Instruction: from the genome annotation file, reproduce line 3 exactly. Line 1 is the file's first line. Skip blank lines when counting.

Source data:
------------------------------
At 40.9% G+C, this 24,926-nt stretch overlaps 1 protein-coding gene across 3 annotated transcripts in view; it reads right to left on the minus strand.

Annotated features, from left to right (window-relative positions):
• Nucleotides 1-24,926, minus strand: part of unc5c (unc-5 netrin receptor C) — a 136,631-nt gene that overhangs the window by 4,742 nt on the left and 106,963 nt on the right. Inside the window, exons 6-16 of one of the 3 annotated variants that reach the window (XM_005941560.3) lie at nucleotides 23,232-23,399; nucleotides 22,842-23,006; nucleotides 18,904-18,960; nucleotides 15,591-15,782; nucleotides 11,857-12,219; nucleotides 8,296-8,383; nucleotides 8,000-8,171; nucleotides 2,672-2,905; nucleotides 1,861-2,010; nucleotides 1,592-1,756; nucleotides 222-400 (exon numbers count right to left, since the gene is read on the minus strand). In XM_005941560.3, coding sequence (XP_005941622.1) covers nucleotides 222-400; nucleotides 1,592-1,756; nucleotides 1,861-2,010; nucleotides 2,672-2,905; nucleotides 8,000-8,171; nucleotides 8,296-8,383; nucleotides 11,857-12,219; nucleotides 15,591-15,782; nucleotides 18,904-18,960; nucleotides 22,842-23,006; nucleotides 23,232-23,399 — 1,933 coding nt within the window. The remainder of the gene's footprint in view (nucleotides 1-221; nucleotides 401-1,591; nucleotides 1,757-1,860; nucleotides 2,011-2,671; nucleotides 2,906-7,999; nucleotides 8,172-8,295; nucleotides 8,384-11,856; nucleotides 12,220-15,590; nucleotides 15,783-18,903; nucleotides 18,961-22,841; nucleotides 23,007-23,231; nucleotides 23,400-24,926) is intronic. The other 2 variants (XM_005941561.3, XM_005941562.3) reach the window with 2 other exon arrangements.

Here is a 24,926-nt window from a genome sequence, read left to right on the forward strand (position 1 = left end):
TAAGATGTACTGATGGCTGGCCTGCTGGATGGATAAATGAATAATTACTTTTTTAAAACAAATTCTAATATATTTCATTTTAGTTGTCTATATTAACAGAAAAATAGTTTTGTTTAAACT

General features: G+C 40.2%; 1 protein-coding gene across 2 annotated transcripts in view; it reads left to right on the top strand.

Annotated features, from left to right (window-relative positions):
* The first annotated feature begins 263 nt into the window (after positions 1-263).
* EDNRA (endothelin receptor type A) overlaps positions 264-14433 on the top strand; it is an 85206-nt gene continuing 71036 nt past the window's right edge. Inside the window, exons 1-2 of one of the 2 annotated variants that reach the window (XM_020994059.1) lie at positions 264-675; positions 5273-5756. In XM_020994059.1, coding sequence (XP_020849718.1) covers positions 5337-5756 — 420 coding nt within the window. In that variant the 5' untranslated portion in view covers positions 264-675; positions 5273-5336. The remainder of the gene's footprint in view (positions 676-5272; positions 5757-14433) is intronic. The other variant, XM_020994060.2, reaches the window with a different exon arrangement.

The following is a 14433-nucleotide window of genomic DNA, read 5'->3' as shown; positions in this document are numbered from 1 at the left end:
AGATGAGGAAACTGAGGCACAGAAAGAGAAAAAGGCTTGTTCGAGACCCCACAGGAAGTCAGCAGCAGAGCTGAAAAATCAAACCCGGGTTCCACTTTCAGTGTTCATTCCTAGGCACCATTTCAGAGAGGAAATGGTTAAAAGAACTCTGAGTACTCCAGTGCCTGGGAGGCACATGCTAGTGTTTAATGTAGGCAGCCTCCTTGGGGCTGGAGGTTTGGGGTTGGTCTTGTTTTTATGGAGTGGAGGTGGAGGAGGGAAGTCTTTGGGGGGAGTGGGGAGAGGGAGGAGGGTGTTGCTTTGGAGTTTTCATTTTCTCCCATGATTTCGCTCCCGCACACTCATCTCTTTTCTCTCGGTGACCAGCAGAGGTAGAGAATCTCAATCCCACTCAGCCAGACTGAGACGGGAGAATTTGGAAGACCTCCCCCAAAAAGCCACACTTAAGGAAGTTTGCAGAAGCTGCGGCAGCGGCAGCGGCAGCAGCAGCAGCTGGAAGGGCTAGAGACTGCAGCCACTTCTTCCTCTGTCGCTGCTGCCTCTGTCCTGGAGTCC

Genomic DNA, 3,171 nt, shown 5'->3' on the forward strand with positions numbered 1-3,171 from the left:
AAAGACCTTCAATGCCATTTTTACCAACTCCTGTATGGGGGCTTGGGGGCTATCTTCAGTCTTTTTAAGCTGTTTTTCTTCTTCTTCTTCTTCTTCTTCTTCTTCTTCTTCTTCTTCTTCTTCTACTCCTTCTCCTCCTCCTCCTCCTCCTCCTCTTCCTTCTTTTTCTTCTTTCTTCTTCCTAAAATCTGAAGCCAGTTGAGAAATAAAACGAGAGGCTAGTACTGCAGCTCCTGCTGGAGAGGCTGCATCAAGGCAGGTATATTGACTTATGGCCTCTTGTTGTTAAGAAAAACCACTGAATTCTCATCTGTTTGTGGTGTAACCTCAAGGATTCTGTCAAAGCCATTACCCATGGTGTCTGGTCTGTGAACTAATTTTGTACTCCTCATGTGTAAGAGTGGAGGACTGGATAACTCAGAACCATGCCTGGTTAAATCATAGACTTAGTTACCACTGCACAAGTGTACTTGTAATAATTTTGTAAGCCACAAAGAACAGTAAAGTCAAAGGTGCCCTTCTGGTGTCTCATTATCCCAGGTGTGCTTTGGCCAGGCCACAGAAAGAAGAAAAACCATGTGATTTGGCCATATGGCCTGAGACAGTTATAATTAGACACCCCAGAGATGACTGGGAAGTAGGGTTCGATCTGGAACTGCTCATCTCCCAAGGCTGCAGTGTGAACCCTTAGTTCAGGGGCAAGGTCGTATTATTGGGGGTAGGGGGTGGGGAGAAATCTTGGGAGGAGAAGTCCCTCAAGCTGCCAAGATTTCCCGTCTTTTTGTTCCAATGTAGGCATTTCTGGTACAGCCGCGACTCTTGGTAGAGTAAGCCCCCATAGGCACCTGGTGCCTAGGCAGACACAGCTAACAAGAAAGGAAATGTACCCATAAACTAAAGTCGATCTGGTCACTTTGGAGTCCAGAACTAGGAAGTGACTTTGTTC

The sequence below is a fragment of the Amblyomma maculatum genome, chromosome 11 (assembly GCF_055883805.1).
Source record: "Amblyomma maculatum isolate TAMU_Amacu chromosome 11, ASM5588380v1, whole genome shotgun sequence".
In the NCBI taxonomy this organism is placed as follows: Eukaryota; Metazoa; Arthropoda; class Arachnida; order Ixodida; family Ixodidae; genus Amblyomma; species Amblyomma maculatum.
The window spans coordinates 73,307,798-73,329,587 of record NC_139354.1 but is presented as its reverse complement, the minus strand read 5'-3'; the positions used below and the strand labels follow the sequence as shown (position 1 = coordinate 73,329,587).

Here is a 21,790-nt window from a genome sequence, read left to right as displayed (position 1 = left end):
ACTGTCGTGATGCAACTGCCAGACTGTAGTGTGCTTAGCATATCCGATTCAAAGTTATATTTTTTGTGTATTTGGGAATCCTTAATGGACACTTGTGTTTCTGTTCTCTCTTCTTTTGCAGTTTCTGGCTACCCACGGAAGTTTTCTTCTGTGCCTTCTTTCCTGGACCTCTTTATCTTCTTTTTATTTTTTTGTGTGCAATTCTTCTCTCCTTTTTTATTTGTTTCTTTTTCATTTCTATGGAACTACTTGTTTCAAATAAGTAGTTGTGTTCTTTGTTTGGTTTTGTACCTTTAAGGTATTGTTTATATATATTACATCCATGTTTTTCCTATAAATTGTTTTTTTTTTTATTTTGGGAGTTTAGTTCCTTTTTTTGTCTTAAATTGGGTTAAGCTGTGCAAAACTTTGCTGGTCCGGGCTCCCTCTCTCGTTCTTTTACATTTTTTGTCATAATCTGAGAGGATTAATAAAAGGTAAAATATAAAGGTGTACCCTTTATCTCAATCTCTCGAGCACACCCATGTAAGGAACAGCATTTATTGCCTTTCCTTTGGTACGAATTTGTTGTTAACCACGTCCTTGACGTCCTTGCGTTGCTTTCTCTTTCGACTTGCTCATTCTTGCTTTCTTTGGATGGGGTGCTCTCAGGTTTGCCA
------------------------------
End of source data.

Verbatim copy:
• Nucleotides 1-24,926, minus strand: part of unc5c (unc-5 netrin receptor C) — a 136,631-nt gene that overhangs the window by 4,742 nt on the left and 106,963 nt on the right. Inside the window, exons 6-16 of one of the 3 annotated variants that reach the window (XM_005941560.3) lie at nucleotides 23,232-23,399; nucleotides 22,842-23,006; nucleotides 18,904-18,960; nucleotides 15,591-15,782; nucleotides 11,857-12,219; nucleotides 8,296-8,383; nucleotides 8,000-8,171; nucleotides 2,672-2,905; nucleotides 1,861-2,010; nucleotides 1,592-1,756; nucleotides 222-400 (exon numbers count right to left, since the gene is read on the minus strand). In XM_005941560.3, coding sequence (XP_005941622.1) covers nucleotides 222-400; nucleotides 1,592-1,756; nucleotides 1,861-2,010; nucleotides 2,672-2,905; nucleotides 8,000-8,171; nucleotides 8,296-8,383; nucleotides 11,857-12,219; nucleotides 15,591-15,782; nucleotides 18,904-18,960; nucleotides 22,842-23,006; nucleotides 23,232-23,399 — 1,933 coding nt within the window. The remainder of the gene's footprint in view (nucleotides 1-221; nucleotides 401-1,591; nucleotides 1,757-1,860; nucleotides 2,011-2,671; nucleotides 2,906-7,999; nucleotides 8,172-8,295; nucleotides 8,384-11,856; nucleotides 12,220-15,590; nucleotides 15,783-18,903; nucleotides 18,961-22,841; nucleotides 23,007-23,231; nucleotides 23,400-24,926) is intronic. The other 2 variants (XM_005941561.3, XM_005941562.3) reach the window with 2 other exon arrangements.